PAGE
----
Russian President Vladimir Putin.
Photograph by AFP/Getty Images
By Jeff John Roberts
December 12, 2016

In a sinister twist on an old form of information warfare, Russia is allegedly infecting the computers of Kremlin opponents with child pornography in order to discredit them. In some cases, this has led to the targets facing police investigations and public humiliation.

One of the targets was Vladimir K. Bukovsky, a longtime Russian dissident who lives in London. According to the The New York Times, British police burst into Bukovsky’s apartment last year and hauled away two computers before charging him with making and distributing child pornography.

The prosecutors, however, eventually halted the investigation after a forensic review concluded an “unidentified third party” had probably planted the illegal files. Other reported targets of the child porn plants include a Russian environmental activist living in Lithuania and a French cultural executive who ran afoul of officials in the Siberian city of Irkutsk.

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According to the The New York Times article, the campaign to plant child pornography is a nasty expansion of a long-running Russian tactic known as “kompromat” which relies on ruining opponents’ reputations using compromising images:

Old-style kompromat featured doctored photographs, planted drugs, grainy videos of liaisons with prostitutes hired by the K.G.B., and a wide range of other primitive entrapment techniques.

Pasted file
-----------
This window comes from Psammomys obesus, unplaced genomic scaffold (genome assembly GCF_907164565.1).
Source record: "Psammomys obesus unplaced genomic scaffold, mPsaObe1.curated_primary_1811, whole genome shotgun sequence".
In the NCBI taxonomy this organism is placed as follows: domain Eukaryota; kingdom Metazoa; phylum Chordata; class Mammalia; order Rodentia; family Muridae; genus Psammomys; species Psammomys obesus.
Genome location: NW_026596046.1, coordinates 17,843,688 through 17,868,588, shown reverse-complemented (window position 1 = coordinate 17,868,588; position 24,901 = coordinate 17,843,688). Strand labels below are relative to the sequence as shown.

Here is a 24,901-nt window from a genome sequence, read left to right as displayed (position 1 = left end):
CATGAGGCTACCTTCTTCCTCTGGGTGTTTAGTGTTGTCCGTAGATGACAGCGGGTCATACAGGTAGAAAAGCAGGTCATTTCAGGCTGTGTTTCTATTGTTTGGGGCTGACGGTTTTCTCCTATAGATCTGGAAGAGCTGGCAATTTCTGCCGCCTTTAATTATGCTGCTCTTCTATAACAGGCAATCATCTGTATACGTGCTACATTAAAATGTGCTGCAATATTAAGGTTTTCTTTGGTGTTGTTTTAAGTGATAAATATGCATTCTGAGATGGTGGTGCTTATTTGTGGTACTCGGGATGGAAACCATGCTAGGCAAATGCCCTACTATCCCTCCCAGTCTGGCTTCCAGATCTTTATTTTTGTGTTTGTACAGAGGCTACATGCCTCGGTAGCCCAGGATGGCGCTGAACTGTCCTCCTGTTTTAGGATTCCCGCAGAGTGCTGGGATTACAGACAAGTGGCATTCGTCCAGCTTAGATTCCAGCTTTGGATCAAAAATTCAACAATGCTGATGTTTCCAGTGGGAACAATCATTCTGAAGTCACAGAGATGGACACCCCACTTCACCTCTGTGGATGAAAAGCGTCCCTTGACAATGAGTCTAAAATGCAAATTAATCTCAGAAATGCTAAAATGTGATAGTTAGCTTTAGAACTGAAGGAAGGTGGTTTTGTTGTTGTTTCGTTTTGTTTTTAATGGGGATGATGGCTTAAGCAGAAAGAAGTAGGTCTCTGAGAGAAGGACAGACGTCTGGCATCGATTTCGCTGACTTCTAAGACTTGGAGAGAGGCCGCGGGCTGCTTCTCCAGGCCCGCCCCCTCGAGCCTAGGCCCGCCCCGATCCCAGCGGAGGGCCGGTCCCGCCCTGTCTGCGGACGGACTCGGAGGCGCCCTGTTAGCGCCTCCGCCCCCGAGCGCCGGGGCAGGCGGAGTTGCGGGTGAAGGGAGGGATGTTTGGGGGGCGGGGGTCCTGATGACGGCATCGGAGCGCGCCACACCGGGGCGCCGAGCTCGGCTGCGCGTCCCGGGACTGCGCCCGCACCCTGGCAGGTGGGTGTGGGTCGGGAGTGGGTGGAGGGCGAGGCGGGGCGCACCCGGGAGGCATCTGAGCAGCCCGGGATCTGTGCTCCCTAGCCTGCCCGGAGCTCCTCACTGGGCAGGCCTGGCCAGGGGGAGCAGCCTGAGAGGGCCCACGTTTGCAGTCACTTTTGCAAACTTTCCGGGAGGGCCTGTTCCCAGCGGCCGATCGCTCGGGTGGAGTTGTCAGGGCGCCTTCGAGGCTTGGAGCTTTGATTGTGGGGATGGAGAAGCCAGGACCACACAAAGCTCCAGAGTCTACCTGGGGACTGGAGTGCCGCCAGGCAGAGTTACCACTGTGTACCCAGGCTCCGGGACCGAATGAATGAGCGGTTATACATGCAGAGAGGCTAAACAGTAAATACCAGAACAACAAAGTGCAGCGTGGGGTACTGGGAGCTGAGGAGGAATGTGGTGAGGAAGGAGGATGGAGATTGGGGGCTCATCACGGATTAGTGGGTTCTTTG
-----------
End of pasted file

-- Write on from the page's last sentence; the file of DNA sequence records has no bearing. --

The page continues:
Today, however, kompromat has become allied with the more sophisticated tricks of cybermischief-making where Russia has proved its prowess in the Baltic States, Georgia and Ukraine.

The campaign to frame people as pedophiles also fits within a larger Russian effort to portray human rights activists as degenerates, according to another source in the story.

These tactics may not be limited to the Russian government. The New York Times article also cites Russian hackers, motivated by profit, who post offers on clandestine websites to plant child pornography in order to ruin reputations or get someone arrested. The going price for such a job is reportedly $600, paid in bitcoins.

Meanwhile, the Russian government’s hacking efforts are front and center in other news—including the CIA’s conclusion this week that the Kremlin used hacking as part of a campaign to help Donald Trump during the presidential election.

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